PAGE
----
Will Barron:

Wow.

 

“If you’re going to be producing content, one of the things you need to do is if you put it out there, you need to prospect the people that are engaging with it and let that drive some of your accounts.” – Ryan O’Hara · [38:00] 

 

Ryan O’Hara:

So once a week, they’ll do a 30 minute recording session, record something and they’ll cut and splice and do all the work for the rep, because that’s working for us. You need to make your reps part of your brand. The second part is, if you’re going to be producing content, one of the things you need to do is if you put it out there, you need to prospect the people that are engaging with it and let that drive some of your accounts and stuff. So if I go put out a video and let’s say, Will, you came in and liked, commented on the video, I’m going to go find Will Barron. I’m going to go get his contact information. I’m going to prospect him. Whenever I mention that content, I’m going to follow up on …

 

Ryan O’Hara:

Good example, about two weeks ago, I made a video that was … it was called Seven Prospecting Tips. And it was a complete joke video. It was fake prospecting tips that you never want to do. One of the things that we did in the video that people laughed at is we said, “If you’re really a sales baller, you should send a contract in your first cold email.” Like just send a contract and say, “Hey, waiting for you to sign. Thanks.” and it was a complete joke. Don’t do that. If you’re listening to this, I’m completely joking. If you watch the whole video, you know that it’s a joke, because I tell you at the end it’s a joke. But we had a bunch of people like it. I think it got like 10 or 15,000 views. Any person that we saw that commented or liked it, we prospected. Our reps sent contract emails to them to prospect them as a … knowing that they watched the video.

 

Ryan O’Hara:

So like if someone liked the status or liked the video, they’re get now getting an email from our reps with a contract. So they’re in on the joke and they feel like … a lot of them just wrote, “Ha ha,” back, “Baller move.” And then they write back and actually pitch them. So you can use this to drive up who you’re prospecting throughout the day and you’ll start seeing people get direct messages and recommend you and tell people about you. And that’s how it drives inbound.

 

“When you post anything online or you’re posting content or videos or whatever you’re doing, you should always have a call to action.” – Ryan O’Hara · [39:42] 

 

Ryan O’Hara:

Another thing you can do, is when you post anything online or you’re posting content or videos or whatever you’re doing, you should always have a call to action. So don’t just go post something and say, “Hey, thanks. I’m talking, blah, blah, blah, blah. See you next time.” Instead say, “Shoot me an email here,” and give your email out at the end of a piece of video that you do. If you do a blog post, have a button, maybe it goes to your calendar if you’re using calendar software. If you’re a marketer or you have your marketing team helping you, make a landing page just for you. Ask your marketing team to make a landing page just for you, and drive people there. Any of these equations can work really well for you, but that’s how create inbound. And the cool part is, if you set it up properly, it’ll all go into your name anyway in SalesForce and stuff.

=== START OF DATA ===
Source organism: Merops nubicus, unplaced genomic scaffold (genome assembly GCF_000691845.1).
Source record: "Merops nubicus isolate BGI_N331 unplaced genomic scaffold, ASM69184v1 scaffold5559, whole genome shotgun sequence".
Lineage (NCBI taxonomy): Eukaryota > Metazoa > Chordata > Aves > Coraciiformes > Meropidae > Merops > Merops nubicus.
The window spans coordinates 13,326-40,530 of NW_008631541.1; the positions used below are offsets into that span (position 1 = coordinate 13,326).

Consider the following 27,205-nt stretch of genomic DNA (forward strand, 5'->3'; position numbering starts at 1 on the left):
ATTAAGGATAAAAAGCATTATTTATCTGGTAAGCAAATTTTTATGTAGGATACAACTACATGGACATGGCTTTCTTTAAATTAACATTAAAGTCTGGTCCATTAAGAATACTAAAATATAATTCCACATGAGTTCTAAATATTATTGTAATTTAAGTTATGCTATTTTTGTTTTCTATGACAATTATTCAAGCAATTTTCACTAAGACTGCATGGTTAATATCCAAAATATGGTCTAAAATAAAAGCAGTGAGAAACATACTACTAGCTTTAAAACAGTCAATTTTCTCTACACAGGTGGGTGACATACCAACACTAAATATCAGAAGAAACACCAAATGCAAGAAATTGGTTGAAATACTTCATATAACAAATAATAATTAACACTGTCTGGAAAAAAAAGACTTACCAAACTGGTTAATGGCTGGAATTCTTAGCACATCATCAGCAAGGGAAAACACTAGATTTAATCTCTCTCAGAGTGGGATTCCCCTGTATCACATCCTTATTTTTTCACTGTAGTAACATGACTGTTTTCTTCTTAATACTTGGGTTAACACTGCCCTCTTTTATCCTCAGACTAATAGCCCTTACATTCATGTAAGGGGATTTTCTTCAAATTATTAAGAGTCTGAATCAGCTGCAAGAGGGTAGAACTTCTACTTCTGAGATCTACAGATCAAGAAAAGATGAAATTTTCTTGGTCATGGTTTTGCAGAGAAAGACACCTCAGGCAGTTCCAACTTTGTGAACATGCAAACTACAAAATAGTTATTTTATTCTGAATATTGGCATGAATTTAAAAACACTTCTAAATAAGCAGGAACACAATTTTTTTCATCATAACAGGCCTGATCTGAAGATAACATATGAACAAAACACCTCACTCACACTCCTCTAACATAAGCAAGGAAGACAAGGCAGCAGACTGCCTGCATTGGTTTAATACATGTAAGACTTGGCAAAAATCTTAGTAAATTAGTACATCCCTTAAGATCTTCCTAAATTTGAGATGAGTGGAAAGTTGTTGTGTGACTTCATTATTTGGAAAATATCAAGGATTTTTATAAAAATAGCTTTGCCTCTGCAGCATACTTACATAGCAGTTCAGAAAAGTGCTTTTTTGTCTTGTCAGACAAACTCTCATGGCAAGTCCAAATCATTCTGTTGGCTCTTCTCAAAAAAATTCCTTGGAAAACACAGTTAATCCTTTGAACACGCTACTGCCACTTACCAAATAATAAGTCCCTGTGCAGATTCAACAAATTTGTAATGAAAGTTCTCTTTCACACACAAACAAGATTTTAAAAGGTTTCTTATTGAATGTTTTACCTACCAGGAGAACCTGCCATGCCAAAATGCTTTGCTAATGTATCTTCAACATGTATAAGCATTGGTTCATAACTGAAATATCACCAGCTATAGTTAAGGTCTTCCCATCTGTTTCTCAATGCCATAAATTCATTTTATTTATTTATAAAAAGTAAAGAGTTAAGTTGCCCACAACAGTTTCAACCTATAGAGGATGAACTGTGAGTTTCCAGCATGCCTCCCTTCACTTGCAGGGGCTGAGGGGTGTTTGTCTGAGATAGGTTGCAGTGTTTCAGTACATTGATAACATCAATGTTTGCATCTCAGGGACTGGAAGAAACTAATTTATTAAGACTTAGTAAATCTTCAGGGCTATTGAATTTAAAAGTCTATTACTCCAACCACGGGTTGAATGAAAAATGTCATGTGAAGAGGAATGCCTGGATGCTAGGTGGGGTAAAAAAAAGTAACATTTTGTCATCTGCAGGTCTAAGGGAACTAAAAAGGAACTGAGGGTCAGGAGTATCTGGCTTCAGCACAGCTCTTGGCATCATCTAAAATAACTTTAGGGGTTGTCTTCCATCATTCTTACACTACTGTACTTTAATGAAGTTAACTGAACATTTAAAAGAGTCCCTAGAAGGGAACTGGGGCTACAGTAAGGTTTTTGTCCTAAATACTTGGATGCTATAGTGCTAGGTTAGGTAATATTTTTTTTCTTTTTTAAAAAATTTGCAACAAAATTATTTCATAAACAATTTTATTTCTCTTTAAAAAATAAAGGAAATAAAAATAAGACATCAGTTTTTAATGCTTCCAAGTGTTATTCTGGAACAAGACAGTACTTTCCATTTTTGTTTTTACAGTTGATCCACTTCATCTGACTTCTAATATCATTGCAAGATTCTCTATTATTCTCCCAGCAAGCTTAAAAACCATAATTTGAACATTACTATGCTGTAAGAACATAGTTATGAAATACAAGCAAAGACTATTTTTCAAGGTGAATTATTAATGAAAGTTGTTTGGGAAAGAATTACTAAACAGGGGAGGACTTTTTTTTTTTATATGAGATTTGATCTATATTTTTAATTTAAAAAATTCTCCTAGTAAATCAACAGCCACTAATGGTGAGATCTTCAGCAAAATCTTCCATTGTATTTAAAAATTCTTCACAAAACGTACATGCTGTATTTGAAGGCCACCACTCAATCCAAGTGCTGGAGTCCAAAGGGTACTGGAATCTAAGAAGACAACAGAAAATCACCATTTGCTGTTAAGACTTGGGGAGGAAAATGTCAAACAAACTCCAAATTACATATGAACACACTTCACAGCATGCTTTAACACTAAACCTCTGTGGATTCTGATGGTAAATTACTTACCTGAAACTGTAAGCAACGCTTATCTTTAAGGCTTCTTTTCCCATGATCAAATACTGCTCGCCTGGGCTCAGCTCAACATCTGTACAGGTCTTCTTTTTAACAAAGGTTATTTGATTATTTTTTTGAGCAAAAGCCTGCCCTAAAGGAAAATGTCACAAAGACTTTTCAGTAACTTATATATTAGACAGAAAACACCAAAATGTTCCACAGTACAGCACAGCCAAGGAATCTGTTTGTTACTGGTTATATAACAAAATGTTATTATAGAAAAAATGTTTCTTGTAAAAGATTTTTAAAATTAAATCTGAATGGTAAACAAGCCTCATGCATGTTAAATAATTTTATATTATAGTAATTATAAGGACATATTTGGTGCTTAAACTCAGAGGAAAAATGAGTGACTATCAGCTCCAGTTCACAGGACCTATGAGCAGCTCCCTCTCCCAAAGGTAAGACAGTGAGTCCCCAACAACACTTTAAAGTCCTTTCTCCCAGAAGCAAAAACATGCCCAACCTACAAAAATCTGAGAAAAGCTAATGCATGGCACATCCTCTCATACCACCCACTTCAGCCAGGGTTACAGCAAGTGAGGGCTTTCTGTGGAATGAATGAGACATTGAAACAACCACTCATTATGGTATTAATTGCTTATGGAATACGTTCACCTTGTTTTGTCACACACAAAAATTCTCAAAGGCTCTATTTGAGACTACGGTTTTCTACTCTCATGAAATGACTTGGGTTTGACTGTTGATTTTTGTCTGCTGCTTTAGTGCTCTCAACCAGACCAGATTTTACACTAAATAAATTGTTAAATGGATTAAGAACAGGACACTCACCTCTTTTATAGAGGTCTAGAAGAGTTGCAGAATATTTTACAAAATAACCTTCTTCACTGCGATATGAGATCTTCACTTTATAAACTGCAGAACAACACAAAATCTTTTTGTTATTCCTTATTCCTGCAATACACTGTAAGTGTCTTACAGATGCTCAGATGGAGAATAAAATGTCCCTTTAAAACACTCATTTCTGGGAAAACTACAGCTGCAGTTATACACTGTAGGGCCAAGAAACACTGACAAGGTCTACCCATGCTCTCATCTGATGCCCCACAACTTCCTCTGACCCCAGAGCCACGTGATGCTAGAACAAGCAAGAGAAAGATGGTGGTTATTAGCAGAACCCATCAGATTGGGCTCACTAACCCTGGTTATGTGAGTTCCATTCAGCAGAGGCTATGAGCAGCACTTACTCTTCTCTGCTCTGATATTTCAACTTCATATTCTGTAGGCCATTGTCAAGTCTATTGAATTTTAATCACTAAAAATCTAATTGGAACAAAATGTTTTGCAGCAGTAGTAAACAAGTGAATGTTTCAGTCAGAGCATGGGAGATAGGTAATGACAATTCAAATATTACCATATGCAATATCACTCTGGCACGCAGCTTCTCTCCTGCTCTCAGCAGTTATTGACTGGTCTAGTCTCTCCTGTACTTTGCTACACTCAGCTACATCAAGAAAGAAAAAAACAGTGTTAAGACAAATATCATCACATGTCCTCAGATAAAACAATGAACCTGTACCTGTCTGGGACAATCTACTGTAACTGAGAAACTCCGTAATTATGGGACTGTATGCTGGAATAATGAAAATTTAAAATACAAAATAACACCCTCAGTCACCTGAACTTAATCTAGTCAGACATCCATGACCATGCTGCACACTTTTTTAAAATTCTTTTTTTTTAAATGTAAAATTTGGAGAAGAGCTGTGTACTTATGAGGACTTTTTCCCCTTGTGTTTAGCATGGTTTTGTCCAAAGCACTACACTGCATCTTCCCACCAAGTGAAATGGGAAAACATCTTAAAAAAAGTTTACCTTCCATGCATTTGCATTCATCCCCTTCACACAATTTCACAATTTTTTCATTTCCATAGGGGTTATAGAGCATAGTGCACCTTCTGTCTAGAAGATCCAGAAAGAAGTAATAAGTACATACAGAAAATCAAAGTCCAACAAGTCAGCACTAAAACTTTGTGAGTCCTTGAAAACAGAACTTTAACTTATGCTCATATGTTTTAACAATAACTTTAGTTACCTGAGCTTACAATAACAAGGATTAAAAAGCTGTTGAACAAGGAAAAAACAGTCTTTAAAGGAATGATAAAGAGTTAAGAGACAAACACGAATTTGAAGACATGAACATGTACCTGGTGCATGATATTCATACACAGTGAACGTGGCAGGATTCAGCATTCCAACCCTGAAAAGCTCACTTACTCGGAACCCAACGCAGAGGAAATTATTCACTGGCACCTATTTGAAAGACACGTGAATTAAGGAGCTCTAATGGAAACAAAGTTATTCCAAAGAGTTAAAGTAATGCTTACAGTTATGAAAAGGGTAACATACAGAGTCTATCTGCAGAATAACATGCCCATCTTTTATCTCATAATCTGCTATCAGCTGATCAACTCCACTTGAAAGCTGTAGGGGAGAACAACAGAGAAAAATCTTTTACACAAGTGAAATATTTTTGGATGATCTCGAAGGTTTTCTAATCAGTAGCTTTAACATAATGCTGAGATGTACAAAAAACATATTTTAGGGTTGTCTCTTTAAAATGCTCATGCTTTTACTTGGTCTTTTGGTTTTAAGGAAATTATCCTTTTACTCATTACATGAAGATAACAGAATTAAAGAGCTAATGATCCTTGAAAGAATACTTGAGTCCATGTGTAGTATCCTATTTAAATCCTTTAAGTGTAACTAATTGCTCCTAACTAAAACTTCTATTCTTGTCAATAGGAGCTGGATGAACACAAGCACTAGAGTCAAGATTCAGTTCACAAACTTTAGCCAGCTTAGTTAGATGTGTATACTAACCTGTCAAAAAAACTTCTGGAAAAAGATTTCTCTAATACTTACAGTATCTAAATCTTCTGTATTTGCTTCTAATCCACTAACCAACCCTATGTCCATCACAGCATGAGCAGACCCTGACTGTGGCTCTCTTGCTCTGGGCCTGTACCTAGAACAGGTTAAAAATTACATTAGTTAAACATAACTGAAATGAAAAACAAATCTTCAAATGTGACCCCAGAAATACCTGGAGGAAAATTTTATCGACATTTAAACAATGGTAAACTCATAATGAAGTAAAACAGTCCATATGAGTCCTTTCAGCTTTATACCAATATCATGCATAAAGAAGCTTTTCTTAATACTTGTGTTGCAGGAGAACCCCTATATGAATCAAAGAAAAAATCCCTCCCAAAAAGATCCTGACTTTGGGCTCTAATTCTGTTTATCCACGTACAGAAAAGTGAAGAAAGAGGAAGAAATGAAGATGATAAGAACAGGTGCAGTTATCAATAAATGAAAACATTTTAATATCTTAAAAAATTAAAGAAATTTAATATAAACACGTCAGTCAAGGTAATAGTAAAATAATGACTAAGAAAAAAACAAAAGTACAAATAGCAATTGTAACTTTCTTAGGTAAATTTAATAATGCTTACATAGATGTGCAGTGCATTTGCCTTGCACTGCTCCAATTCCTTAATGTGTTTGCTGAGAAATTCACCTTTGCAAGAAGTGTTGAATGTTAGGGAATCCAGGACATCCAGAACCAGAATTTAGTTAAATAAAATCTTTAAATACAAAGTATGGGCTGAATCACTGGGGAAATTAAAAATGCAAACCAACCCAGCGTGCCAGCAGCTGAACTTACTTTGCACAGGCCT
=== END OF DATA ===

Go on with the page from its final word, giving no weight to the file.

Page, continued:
Will Barron:

Perfect. Well, I feel like we cut it a little bit short there. But that’s probably … we’ll do a part two that … if you’re free, we’ll do a part two of this episode. We’ll dive into inbound into more details. Because there’s about 478 questions I could ask on the back of that, especially on the CTA, the call to action, element of this because something that’s I regularly screw up on myself. I’m happy to put stuff out there to have conversations, and not direct it to somewhere that’s a useful place for both me and the potential customer to go to. So I’ll jot that down and we’ll have another conversation about that in the future, Ryan.

 

Ryan’s Advise to His Younger Self on How to Get Better at Selling · [40:53]

 

Will Barron:

But with that, mate, I’ve got one final question I’ve asked you about 14 times now. I’m going to ask you again and in the show notes of this episode, I’ll go back and review your answers and we’ll do a list and see how similar they all are. But with that, Ryan, if you could go back in time and speak to your younger self, what would be the one piece of advice you’d give him to help him become better at selling?